The analysis approach here is the same as that in Figure 5, except that only orienting periods following ‘switch’ cues were included in this analysis. Pattern similarity values are shown as difference scores between the match-to-same-template correlation and the match-to-different-template correlation: More positive values indicate more evidence for the upcoming attentional state, and more negative values indicate more evidence for the other attentional state (i.e., the attentional state on the previous trial). In the hippocampus, orienting period activity patterns resembled the upcoming attentional state more than the other (previous trial’s) attentional state, but only in the memory-guided task. A direct comparison revealed that preparatory coding (representation of the upcoming attentional state) was significantly stronger for memory-guided vs. explicitly instructed attention in the hippocampus. In vmPFC, preparatory coding was observed for both the memory-guided and explicitly instructed tasks, and this preparation did not differ in strength. Circles and solid lines show individual and average pattern similarities, respectively. The results are shown as Pearson correlations, but statistical tests were performed after applying the Fisher transformation. The error bars indicate standard error of the mean for the within-participant difference in attentional state match (i.e., match to same template – match to different template) for each task.

Figure 5—figure supplement 2
Whole-brain searchlight analysis of preparatory attentional states during the orienting period.

Results are shown for the memory-guided (left panel) and explicitly instructed (right panel) tasks. Only a few isolated voxels reached significance using family-wise error rate correction (p<0.05). Significant voxels are circled in green to aid their detection. No voxels survived correction for multiple comparisons in the contrast memory-guided > explicitly instructed attention.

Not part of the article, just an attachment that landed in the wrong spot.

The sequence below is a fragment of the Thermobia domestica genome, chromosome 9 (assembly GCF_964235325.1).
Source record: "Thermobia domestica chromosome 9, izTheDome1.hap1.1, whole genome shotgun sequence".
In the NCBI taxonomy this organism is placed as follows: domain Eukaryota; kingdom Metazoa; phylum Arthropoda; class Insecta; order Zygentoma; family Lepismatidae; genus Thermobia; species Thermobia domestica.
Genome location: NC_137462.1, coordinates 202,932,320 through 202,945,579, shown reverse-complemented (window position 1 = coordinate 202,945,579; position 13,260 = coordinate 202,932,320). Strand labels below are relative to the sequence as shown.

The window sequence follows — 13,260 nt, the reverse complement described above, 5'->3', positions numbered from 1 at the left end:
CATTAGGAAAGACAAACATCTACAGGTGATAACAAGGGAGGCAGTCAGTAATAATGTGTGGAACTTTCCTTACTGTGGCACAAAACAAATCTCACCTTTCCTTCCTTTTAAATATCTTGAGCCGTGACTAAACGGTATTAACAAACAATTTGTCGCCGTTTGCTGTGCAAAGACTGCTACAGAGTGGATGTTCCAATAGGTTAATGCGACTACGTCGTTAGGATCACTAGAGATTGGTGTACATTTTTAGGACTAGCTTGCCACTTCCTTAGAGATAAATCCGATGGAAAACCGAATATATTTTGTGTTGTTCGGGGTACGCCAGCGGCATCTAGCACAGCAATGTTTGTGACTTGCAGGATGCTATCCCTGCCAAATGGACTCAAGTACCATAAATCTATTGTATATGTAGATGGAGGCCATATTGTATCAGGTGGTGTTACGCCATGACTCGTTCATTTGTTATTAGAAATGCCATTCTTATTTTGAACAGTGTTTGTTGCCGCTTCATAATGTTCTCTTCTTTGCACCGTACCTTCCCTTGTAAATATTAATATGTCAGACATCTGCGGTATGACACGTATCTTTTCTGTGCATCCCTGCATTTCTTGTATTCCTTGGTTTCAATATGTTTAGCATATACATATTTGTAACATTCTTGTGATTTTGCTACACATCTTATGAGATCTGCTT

Multivariate connectivity between the hippocampus and V1-2.

(A) To calculate multivariate connectivity, we first created art and room attentional state ‘templates’ by averaging image period activity patterns across trials, separately for art and room attentional states. Second, these templates were correlated with activity patterns for individual trials, separately for same (i.e., art trial-art template, room trial-room template) and different (i.e., art trial-room template, room trial-art template) attentional states. Third, for each trial, we calculated a measure of multivariate attentional state ‘quality’ by subtracting its correlation with the different state template (e.g., art trial-room template) from its correlation with the same state template (e.g., art trial-art template). These steps were performed separately for the hippocampus and V1-2. Lastly, we computed multivariate connectivity between the hippocampus and V1-2 by correlating their multivariate attentional state ‘quality’ scores across all trials. (B) Multivariate connectivity was greater than zero for the memory-guided task, but not different from zero for the explicitly instructed task, and the difference between tasks was statistically significant. The results are shown as Pearson correlations, but statistical tests were performed after applying the Fisher transformation. Circles and solid lines show individual-participant and average multivariate connectivity values, respectively. The error bars indicate standard error of the mean for the within-participant task difference (i.e., memory-guided - explicitly instructed).

Regions of interest.

Hippocampus (red), V1-2 (blue), and vmPFC (orange) are shown in the right hemisphere of the brain, but all regions of interest are bilateral.

Data availability

All data used in the analyses is publicly available on Open Science Framework: https://osf.io/ndf6b/.

The following data sets were generated
    1. Günseli E
    2. Aly M
    (2019) Open Science Framework
    Aly Lab: Preparation for upcoming attentional states in the hippocampus and medial prefrontal cortex.